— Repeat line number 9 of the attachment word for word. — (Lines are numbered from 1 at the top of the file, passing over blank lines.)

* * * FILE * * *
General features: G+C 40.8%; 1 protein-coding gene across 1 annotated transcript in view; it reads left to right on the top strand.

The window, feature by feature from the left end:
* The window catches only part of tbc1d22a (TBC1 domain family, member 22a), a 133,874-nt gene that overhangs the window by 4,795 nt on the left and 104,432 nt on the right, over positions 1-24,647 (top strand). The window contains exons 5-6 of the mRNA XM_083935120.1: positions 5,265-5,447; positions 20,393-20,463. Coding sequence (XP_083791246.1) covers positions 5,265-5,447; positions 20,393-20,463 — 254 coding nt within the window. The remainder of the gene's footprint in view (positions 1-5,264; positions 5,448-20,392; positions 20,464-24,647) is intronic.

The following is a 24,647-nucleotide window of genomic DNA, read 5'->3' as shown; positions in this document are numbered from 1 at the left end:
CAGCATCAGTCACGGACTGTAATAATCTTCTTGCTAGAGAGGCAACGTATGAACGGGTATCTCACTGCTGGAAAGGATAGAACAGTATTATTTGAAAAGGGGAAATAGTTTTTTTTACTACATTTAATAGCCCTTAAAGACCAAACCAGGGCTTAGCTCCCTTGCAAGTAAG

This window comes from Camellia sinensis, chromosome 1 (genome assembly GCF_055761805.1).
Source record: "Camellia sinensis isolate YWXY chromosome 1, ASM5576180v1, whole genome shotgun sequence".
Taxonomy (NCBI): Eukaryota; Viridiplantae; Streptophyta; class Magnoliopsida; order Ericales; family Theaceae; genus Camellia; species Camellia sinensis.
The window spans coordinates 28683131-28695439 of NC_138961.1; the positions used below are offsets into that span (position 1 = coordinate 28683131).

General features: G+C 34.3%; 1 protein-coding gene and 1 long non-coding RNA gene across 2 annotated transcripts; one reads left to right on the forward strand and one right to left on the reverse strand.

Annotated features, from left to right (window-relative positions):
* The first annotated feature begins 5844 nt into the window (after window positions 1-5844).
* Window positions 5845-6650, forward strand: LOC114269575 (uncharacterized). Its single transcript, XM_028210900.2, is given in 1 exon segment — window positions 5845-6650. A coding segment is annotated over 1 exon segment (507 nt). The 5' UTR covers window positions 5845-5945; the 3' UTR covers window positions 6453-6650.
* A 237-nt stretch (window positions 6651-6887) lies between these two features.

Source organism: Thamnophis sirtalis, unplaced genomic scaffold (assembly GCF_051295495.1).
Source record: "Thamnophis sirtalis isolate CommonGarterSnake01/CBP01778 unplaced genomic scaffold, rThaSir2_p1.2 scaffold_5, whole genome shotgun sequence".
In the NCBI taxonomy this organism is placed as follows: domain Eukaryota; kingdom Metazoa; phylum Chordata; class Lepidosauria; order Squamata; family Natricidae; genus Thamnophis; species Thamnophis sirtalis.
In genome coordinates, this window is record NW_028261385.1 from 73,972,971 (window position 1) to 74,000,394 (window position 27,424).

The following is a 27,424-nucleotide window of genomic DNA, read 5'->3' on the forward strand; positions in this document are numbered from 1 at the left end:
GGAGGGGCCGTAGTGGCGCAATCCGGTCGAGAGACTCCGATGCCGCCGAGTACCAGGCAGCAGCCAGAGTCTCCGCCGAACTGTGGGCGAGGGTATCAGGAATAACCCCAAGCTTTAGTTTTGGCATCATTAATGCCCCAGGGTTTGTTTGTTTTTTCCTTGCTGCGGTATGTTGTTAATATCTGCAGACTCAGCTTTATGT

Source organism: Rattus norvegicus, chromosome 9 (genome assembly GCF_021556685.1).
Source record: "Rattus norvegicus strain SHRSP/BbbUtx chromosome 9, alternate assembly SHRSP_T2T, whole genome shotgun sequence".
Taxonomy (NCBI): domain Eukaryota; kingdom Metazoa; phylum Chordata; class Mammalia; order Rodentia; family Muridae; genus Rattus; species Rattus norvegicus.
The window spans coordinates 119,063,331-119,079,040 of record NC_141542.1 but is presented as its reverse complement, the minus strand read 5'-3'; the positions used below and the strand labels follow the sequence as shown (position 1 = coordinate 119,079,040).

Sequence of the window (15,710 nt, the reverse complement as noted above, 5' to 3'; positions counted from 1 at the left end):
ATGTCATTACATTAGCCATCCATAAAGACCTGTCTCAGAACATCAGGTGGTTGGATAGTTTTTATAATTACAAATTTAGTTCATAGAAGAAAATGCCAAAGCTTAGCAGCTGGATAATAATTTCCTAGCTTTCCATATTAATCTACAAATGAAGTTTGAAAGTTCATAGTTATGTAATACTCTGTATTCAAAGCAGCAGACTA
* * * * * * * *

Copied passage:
The window spans coordinates 28683131-28695439 of NC_138961.1; the positions used below are offsets into that span (position 1 = coordinate 28683131).